Too Big to Tax? Vanguard and the Arm’s Length Standard

10 Pages Posted: 29 Sep 2015 Last revised: 25 May 2017

Date Written: September 21, 2015


Vanguard is the world’s largest complex of mutual funds, with over $3 trillion in assets under management, including $215 billion added in 2014. Vanguard’s main attraction to investors is its low costs. Profs. Freeman and Brown (2000) report that the advisory fees charged by the Vanguard Group “tend to present lower expense ratios than the rest of the mutual fund industry” because “Vanguard funds are run on the same basis as most companies in the economy: boards are unswervingly devoted to making as much money as possible…for shareholders [of the funds]. Stated differently, Vanguard funds are uncontaminated by the conflict of interest that affects most of the rest of the fund industry.” Michael Rawson, a Morningstar analyst, told the Financial Times in May 2015 that “[i]t is phenomenal that a single company could represent almost 20 percent of the US mutual fund industry. But they have done it through offering products that are consistently lower cost than other funds”.

The main reason for Vanguard’s lower fees than, for example, the fees charged by Fidelity (its closest rival) is that Vanguard has a unique structure, approved by the SEC in 1975: The investment manager (Vanguard Group Inc., or VGI) is owned by the Vanguard domestic mutual funds (the Funds) in proportion to Net Asset Value. This structure, Profs. Freeman and Brown argue, means that there is no conflict of interest between VGI and the Funds, while every other mutual fund complex has the advisor charging too much because it puts the interest of shareholders of the advisor ahead of investors that are shareholders of the funds.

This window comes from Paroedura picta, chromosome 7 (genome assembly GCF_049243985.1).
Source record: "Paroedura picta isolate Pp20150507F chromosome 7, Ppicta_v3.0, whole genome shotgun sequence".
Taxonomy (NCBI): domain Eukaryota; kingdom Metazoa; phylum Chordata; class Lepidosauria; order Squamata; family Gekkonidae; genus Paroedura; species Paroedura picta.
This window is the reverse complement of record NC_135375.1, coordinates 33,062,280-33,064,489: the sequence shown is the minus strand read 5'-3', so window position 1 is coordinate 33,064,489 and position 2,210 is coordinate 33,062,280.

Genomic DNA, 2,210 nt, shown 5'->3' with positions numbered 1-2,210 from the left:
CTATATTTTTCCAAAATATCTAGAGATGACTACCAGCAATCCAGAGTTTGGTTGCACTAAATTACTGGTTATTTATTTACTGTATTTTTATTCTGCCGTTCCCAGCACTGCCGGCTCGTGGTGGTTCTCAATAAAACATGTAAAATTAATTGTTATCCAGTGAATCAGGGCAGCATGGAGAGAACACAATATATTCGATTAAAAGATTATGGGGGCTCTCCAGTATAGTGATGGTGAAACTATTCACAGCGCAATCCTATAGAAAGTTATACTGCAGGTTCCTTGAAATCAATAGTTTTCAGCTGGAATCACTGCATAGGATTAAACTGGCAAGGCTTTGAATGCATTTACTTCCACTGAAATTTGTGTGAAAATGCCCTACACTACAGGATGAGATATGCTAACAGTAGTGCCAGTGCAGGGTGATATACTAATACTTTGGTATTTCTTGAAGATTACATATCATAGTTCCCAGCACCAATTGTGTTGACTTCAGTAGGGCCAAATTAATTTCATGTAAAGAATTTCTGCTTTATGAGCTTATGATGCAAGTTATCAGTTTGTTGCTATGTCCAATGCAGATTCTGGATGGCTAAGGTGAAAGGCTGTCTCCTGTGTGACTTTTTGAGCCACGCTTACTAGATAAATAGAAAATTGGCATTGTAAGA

Coates and Hubbard (2007) have argued that this situation should result in investors moving from other funds to Vanguard, and the recent phenomenal growth of Vanguard suggests that they were right. But there is a problem: As David Danon, a former Vanguard in-house tax lawyer, has argued in a lawsuit filed in 2013, the Vanguard structure directly contravenes the arm’s length standard of Treags. Reg. 1.482-1(b)(1) because VGI provides services to the Funds “at cost”, i.e., without charging an arm’s length profit. VGI is a C corporation and the Funds are Regulated Investment Companies (RICs) not taxable at the corporate level, so this situation results in avoidance of billions of corporate taxes.

The IRS has not taken action on Danon’s whistleblower complaint, nor has the NY Attorney General intervened in his qui tam lawsuit against Vanguard. Given the millions of Americans that have invested in Vanguard funds and the billions in tax at stake (which would presumably be borne by the investors in the Funds if Vanguard raises its fees to include the tax), this case raises the question: Is Vanguard too big to tax?

This article will argue (a) that the Vanguard “at cost” pricing is unsustainable under the arm’s length standard, and that the IRS will win in court if it challenges Vanguard’s transfer pricing; (b) that the Vanguard case illustrates some of the problems with the arm’s length standard and would have been avoided had unitary taxation principles been applied to Vanguard and its Funds.

Keywords: mutual funds, taxation, transfer pricing, arm's length standard

JEL Classification: H26

Suggested Citation

Avi-Yonah, Reuven S., Too Big to Tax? Vanguard and the Arm’s Length Standard (September 21, 2015). U of Michigan Law & Econ Research Paper No. 15-015, Available at SSRN: or

Reuven S. Avi-Yonah (Contact Author)

University of Michigan Law School ( email )

625 South State Street
Ann Arbor, MI 48109-1215
United States
734-647-4033 (Phone)

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